If, like many of us, you’ve had a lot of time to spend in the garden recently, you may have not got round to cutting your hedges – also known as pruning or trimming. Whether you are a seasoned pro or a beginner making do without any hedge services from your tree care company – so in this blog, we look at some ‘Do’s and Don’ts’ when it comes to pruning and trimming your garden hedges helping you avoid these errors if you can!
Choosing the wrong time
When to cut hedges? Ideally aim to prune your hedges in late winter. This is typically the time when plants are dormant.
When undertaking work on garden hedges it is essential to check for nesting birds, it is an offence under the Wildlife and Countryside Act 1981 to damage or destroy a nest of any kind while it is in use or being built. Nesting season is usually considered to run from March to August.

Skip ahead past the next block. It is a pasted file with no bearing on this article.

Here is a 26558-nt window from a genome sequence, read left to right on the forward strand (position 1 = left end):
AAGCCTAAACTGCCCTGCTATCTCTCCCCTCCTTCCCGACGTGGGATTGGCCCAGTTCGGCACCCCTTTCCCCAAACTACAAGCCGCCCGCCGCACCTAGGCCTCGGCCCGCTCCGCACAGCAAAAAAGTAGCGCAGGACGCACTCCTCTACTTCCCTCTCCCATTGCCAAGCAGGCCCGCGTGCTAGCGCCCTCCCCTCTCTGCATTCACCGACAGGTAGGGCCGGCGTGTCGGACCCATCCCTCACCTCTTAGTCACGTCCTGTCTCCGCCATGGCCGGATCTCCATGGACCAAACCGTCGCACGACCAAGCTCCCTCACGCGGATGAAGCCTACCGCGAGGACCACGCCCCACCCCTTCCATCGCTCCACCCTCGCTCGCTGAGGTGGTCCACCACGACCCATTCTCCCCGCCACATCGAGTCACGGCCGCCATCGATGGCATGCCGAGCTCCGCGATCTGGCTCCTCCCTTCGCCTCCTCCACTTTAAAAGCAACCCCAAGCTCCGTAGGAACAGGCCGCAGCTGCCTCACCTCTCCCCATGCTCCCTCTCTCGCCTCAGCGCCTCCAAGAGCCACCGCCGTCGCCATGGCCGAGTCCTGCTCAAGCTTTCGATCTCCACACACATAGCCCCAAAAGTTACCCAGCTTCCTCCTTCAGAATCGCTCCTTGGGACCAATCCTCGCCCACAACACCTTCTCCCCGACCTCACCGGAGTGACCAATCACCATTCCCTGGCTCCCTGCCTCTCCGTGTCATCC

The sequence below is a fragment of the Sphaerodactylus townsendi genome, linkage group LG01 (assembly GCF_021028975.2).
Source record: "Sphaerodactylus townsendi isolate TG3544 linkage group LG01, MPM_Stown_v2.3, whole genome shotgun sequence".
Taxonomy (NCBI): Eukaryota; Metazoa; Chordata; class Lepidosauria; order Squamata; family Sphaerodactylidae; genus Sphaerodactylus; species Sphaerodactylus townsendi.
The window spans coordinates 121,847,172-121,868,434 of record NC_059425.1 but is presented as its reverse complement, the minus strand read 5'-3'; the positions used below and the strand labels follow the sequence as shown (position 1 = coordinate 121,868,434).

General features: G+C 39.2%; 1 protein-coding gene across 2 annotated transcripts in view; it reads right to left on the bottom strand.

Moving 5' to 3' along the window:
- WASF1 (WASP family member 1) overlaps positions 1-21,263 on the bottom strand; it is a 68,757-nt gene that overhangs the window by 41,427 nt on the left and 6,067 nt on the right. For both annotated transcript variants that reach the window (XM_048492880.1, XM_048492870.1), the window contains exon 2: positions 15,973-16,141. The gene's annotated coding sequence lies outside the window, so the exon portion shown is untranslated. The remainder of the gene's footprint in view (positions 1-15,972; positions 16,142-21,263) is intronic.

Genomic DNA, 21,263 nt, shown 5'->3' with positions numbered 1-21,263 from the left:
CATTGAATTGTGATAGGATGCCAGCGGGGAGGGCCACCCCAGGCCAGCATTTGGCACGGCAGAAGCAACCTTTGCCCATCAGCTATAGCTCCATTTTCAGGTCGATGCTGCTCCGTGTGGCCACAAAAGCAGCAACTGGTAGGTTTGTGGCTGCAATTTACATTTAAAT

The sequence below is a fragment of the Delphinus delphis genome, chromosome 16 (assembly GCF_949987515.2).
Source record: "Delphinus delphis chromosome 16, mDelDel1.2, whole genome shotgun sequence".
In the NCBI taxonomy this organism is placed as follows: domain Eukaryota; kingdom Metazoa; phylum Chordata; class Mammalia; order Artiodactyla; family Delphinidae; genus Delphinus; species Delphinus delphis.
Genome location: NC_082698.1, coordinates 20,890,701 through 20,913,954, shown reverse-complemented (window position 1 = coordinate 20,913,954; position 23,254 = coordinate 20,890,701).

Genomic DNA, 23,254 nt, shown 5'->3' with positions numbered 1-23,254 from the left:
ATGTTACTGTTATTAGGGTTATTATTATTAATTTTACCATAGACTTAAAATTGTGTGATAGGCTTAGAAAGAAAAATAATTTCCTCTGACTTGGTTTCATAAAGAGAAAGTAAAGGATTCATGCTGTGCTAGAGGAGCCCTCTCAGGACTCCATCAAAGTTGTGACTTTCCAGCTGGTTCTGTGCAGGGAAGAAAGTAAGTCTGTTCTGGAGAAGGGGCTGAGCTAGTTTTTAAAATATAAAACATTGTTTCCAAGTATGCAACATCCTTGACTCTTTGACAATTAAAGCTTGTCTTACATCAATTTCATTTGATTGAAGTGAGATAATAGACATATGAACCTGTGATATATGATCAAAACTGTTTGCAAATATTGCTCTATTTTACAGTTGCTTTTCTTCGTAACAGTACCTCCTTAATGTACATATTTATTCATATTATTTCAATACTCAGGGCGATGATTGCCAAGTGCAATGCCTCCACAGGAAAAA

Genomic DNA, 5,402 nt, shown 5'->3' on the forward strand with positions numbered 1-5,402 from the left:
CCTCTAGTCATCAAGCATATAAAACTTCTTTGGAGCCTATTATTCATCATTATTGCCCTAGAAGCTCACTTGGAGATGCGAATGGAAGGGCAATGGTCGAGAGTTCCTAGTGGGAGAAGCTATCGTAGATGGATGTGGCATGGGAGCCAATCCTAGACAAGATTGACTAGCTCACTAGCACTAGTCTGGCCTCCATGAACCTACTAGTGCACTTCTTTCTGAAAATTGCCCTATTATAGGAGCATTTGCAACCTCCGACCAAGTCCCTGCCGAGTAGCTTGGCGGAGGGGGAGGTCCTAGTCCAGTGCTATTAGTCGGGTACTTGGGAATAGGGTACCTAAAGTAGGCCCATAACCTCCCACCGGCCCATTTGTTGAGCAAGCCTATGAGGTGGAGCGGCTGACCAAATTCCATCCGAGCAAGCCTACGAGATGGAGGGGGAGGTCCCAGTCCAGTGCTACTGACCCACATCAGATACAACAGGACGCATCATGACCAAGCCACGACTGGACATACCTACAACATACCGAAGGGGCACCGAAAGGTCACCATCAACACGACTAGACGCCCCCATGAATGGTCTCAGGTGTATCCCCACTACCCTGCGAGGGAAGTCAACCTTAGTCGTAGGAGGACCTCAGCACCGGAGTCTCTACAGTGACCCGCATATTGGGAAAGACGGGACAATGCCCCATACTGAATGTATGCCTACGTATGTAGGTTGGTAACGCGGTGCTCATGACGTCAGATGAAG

With Conifer hedges, trimming later in the season can encourage bare patches, so cut earlier in the season but only after checking for nesting birds.
Pruning before trimming
Hand pruning is essentially a more accurate version of hedge trimming. New hedges require formative pruning for their first couple of years after planting. Formative pruning is usually carried out in winter or early spring.
Maintaining oversized shrubs
Some shrubs will typically be too tall or wide for their space. In these cases, your hedge can become unmanageable. It is important to choose plants which are suitable for a hedge, for example Privet, Laurel or Yew as they can tolerate regular pruning or trimming.
Those are some quickfire pointers on the errors to avoid when cutting back overgrown hedges. Need some assistance? Contact our team today for a free no obligation quotation.